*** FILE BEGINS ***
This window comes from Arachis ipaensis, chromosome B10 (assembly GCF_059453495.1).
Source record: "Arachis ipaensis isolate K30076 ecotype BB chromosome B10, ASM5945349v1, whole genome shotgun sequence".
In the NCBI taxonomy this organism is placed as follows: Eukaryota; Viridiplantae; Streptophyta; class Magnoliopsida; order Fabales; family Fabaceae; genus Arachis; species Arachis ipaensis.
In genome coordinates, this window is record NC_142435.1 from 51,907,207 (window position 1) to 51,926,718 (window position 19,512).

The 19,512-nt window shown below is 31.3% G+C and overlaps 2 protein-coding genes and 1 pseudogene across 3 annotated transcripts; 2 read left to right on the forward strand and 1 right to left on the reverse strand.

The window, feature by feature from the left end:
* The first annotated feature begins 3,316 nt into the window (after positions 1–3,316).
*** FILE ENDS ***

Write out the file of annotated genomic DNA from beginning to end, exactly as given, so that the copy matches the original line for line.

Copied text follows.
This window comes from Arachis ipaensis, chromosome B10 (assembly GCF_059453495.1).
Source record: "Arachis ipaensis isolate K30076 ecotype BB chromosome B10, ASM5945349v1, whole genome shotgun sequence".
In the NCBI taxonomy this organism is placed as follows: Eukaryota; Viridiplantae; Streptophyta; class Magnoliopsida; order Fabales; family Fabaceae; genus Arachis; species Arachis ipaensis.
In genome coordinates, this window is record NC_142435.1 from 51,907,207 (window position 1) to 51,926,718 (window position 19,512).

The 19,512-nt window shown below is 31.3% G+C and overlaps 2 protein-coding genes and 1 pseudogene across 3 annotated transcripts; 2 read left to right on the forward strand and 1 right to left on the reverse strand.

The window, feature by feature from the left end:
* The first annotated feature begins 3,316 nt into the window (after positions 1–3,316).